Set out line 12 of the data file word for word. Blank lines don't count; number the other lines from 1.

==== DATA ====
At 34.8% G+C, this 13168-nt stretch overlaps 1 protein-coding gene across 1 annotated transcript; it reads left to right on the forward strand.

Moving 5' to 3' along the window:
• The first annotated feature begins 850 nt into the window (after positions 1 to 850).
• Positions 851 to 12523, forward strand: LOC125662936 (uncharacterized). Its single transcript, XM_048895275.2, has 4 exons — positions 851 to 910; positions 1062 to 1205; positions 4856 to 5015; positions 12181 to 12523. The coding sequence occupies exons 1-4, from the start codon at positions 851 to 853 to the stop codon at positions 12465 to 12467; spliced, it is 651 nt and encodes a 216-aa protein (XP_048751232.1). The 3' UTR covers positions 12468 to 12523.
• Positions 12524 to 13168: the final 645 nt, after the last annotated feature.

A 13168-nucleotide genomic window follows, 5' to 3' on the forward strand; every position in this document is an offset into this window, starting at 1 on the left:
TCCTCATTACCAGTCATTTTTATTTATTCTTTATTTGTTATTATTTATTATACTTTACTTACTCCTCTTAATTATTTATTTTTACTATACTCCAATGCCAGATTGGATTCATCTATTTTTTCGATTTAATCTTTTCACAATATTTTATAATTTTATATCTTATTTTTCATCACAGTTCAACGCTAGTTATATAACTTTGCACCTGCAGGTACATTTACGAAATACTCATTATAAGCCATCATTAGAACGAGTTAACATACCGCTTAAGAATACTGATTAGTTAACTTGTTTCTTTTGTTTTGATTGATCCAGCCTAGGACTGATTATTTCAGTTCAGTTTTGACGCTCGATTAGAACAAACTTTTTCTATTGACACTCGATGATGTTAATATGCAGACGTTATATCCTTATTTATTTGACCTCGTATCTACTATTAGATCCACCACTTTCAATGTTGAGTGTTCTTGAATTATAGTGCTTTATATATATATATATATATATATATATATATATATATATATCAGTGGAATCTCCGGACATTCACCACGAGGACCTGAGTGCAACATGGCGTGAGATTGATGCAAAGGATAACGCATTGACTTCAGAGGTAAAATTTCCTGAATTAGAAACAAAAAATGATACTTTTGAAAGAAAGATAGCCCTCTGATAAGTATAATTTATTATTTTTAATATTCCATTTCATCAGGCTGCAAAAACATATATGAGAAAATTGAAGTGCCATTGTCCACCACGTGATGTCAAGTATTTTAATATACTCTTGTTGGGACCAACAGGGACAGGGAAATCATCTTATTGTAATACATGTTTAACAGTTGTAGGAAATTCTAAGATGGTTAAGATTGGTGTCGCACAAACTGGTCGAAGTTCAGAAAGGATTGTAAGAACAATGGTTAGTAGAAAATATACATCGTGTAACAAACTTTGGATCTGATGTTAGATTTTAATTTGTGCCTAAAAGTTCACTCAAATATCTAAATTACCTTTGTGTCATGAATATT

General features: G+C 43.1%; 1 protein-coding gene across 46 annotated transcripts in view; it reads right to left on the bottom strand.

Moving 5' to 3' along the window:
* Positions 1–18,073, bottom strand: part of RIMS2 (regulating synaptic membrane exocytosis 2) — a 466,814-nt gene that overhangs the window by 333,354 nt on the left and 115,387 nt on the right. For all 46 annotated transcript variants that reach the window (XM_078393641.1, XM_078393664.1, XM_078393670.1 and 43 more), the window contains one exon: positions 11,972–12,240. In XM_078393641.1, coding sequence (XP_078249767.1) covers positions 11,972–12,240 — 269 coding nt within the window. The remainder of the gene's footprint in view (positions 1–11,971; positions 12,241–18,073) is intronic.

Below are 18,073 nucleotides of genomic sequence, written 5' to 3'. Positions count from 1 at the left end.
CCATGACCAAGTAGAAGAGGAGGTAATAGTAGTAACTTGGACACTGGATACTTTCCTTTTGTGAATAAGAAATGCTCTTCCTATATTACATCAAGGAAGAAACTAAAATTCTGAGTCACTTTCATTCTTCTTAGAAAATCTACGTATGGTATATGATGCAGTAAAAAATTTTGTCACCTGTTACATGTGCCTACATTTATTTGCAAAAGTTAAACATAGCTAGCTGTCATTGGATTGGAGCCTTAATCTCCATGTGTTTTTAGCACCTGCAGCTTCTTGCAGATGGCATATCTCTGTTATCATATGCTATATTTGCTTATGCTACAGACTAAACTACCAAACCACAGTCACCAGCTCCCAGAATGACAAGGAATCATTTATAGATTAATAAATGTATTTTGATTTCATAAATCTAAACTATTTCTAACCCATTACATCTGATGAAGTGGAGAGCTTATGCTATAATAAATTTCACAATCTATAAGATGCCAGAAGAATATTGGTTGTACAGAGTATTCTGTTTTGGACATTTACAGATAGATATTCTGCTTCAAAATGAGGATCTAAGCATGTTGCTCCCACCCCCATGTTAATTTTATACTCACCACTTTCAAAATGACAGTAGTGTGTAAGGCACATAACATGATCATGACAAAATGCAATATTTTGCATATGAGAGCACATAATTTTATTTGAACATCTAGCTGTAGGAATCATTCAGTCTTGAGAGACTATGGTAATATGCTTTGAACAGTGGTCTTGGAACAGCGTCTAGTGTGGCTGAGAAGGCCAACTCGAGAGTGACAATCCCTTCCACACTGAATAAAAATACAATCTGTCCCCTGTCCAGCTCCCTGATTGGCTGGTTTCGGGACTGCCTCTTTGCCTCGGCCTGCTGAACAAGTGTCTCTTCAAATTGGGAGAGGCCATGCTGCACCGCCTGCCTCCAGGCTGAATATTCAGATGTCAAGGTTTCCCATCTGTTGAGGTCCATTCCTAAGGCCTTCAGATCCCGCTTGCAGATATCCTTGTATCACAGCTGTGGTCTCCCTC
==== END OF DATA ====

CCATGACCAAGTAGAAGAGGAGGTAATAGTAGTAACTTGGACACTGGATACTTTCCTTTTGTGAATAAGAAATGCTCTTCCTATATTACATCAAGGAAGAAACTAAAATTCTGAGTCACTTTCATTCTTCTTAGAAAATCTACGTATGGTATATGATGCAGTAAAAAATTTTGTCACCTGTTACATGTGCCTACATTTATTTGCAAAAGTTAAACATAGCTAGCTGTCATTGGATTGGAGCCTTAATCTCCATGTGTTTTTAGCACCTGCAGCTTCTTGCAGATGGCATATCTCTGTTATCATATGCTATATTTGCTTATGCTACAGACTAAACTACCAAACCACAGTCACCAGCTCCCAGAATGACAAGGAATCATTTATAGATTAATAAATGTATTTTGATTTCATAAATCTAAACTATTTCTAACCCATTACATCTGATGAAGTGGAGAGCTTATGCTATAATAAATTTCACAATCTATAAGATGCCAGAAGAATATTGGTTGTACAGAGTATTCTGTTTTGGACATTTACAGATAGATATTCTGCTTCAAAATGAGGATCTAAGCATGTTGCTCCCACCCCCATGTTAATTTTATACTCACCACTTTCAAAATGACAGTAGTGTGTAAGGCACATAACATGATCATGACAAAATGCAATATTTTGCATATGAGAGCACATAATTTTATTTGAACATCTAGCTGTAGGAATCATTCAGTCTTGAGAGACTATGGTAATATGCTTTGAACAGTGGTCTTGGAACAGCGTCTAGTGTGGCTGAGAAGGCCAACTCGAGAGTGACAATCCCTTCCACACTGAATAAAAATACAATCTGTCCCCTGTCCAGCTCCCTGATTGGCTGGTTTCGGGACTGCCTCTTTGCCTCGGCCTGCTGAACAAGTGTCTCTTCAAATTGGGAGAGGCCATGCTGCACCGCCTGCCTCCAGGCTGAATATTCAGATGTCAAGGTTTCCCATCTGTTGAGGTCCATTCCTAAGGCCTTCAGATCCCGCTTGCAGATATCCTTGTATCACAGCTGTGGTCTCCCTC